It’s World Mental Health Day this week. So we asked Dr Nick Taylor, the founder ofUnmind for his views on how we can raise awareness and encourage more discussion in the small business workplace.
In the UK, it’s estimated that 90% of people in employment have been affected by mental ill-health. Two-thirds report having had a personal experience. And even more have had people close to them experience mental ill-health. These are big numbers and show that more people than you think are affected.
We know from our work with many businesses that one of the biggest challenges is moving from awareness to action. This is especially true for small businesses and their owners. They’ve already got a lot of things to worry about like hefty workloads, Brexit and business performance.
Research from Xero earlier this year found that almost a third (28 per cent) of small business owners admit they are too busy to think about supporting mental health in the workplace. And almost half (48 per cent) believe they could be doing more.
It doesn’t matter what size your business is. It’s more likely to be performing at its best when everyone who works for you has a happy, healthy mind. Focusing on workplace wellbeing matters a huge amount.
So what should you be considering when building a proactive and preventative mental wellbeing strategy?
The way you position and talk about mental health is really important. Communicating it as something aspirational and relevant to everyone is crucial. This reduces stigma and improves employee engagement.
Traditionally, the term ‘mental health’ has suffered from the perception that it is synonymous with mental ill-health. It’s associated with struggling and hopelessness. But it is now widely acknowledged that mental health exists on a spectrum. On one end are individuals who are engaged and thriving. On the other end there are those who are struggling.
Regardless, everyone sits on this spectrum somewhere.
Adapting terminology and tone can have a significant impact. It can be as simple as using more inclusive terms. These include words like ‘calmness’, ‘coping’ and ‘happiness’ instead of only using ‘anxiety’, ‘stress’ and ‘depression’.
With so much information out there it can be overwhelming and challenging to know where to start. So leaning on experts and other businesses for advice can really help.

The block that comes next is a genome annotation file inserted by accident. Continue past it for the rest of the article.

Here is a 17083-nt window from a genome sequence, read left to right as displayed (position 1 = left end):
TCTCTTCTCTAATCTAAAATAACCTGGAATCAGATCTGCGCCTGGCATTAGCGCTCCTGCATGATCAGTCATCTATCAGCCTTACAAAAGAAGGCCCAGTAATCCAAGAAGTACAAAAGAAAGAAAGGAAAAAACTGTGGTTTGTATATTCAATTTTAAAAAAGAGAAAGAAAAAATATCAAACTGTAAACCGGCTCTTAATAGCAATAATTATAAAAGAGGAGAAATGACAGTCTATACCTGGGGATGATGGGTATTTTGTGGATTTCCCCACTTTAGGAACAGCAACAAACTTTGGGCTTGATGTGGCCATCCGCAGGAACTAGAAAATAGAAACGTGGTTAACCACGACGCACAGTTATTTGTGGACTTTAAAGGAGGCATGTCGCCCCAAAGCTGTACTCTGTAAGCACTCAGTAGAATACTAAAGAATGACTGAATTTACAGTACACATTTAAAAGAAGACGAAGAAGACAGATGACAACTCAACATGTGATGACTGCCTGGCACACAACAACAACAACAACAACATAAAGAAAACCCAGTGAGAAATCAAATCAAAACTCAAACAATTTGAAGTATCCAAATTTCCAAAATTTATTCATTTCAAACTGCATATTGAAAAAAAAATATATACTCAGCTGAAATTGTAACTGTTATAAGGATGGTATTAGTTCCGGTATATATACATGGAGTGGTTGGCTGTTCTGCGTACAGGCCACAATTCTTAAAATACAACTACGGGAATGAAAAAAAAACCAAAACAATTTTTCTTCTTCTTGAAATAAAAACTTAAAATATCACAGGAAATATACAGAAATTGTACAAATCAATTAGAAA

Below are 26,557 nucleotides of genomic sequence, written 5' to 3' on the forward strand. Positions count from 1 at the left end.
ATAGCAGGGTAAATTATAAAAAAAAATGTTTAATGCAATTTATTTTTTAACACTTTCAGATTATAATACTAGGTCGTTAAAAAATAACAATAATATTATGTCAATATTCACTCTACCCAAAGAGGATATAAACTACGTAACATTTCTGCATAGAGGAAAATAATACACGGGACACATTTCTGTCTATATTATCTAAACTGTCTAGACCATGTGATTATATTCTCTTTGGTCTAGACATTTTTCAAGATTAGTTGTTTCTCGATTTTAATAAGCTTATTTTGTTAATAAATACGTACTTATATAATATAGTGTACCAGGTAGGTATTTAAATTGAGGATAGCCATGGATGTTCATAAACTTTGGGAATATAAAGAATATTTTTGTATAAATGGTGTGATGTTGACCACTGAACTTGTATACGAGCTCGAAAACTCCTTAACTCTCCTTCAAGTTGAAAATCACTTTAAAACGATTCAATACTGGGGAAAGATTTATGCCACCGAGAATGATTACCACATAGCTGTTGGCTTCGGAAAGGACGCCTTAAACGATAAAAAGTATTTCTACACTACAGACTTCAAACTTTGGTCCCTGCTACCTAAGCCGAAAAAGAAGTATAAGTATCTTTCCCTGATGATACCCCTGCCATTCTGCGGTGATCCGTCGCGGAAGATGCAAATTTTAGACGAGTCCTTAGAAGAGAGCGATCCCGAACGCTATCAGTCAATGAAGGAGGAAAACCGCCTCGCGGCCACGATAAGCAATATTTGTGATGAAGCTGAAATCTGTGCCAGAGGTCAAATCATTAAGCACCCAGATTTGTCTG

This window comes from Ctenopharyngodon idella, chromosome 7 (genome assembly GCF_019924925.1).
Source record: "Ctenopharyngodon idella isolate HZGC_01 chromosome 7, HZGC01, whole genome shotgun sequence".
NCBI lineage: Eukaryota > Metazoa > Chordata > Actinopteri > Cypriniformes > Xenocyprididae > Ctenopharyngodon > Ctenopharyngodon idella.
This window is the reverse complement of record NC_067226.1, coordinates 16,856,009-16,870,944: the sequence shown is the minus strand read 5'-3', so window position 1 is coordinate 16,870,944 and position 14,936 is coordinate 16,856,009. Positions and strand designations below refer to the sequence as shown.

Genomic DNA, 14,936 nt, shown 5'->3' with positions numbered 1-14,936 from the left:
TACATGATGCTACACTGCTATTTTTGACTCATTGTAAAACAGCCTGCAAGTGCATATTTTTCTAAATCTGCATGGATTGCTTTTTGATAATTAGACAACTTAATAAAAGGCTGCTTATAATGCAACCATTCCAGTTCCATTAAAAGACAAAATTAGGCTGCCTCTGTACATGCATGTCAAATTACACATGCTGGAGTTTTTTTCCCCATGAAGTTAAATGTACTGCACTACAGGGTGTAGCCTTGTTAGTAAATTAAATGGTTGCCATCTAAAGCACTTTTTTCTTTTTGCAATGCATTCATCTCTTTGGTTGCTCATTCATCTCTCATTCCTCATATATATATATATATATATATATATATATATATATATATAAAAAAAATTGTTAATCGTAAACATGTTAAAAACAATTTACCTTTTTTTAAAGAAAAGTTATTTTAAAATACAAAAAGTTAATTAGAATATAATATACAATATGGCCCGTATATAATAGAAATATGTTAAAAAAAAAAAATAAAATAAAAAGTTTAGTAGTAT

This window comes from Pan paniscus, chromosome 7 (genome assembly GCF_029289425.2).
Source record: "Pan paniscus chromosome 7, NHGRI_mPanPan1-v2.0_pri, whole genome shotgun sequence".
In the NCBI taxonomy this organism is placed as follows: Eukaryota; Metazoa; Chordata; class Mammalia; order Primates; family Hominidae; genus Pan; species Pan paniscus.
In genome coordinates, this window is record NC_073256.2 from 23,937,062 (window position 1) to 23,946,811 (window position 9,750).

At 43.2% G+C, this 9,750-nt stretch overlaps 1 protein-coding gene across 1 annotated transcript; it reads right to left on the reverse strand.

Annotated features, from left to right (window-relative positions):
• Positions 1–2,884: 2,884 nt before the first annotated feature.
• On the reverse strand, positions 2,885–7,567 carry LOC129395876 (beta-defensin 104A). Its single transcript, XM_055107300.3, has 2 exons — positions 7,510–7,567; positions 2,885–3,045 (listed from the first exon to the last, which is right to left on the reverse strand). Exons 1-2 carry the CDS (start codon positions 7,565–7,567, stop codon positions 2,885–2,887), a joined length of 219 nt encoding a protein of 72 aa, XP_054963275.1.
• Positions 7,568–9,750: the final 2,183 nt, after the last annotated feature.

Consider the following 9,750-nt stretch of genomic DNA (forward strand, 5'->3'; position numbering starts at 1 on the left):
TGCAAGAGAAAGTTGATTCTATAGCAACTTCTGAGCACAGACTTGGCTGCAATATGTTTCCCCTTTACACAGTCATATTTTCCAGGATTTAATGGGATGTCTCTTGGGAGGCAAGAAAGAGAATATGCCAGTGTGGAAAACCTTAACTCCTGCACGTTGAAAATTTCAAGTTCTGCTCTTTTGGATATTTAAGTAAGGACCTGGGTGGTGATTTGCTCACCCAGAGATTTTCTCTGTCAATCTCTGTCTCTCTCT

Speaking with the existing users of any initiatives you are considering, or those with subject expertise, can help. It will ensure that the resources and support being provided to employees will ultimately benefit them and not lead to misinformation.
In both physical health and mental health, our ability to access the right care at the right time is critical to our future wellbeing.
That’s why it’s important to bridge the gap between preventative and reactive initiatives within the workplace. This ensures that employees can quickly access the relevant support at any given time.
This doesn’t mean you need to have all the answers and expertise. It’s about having the capacity to be able to provide access and signpost employees towards what’s important. So it could be things like offering an EAP service 24 hours a day or giving them a list of charity helplines that offer support.
Sharing stories and de-stigmatising the topic of mental health has a significant impact on awareness, perception and engagement. Humans love stories, and the ability to connect or empathise with someone else’s journey is very powerful.
Having a wellbeing champion will help play a significant part in communicating mental health initiatives or resources. It’s also important that communication around mental health and wellbeing doesn’t only happen around key dates like Mental Health Awareness Week as there needs to be an always-on approach to ensure people are continuously reminded of the support available to them.
Unmind is a workplace mental health platform.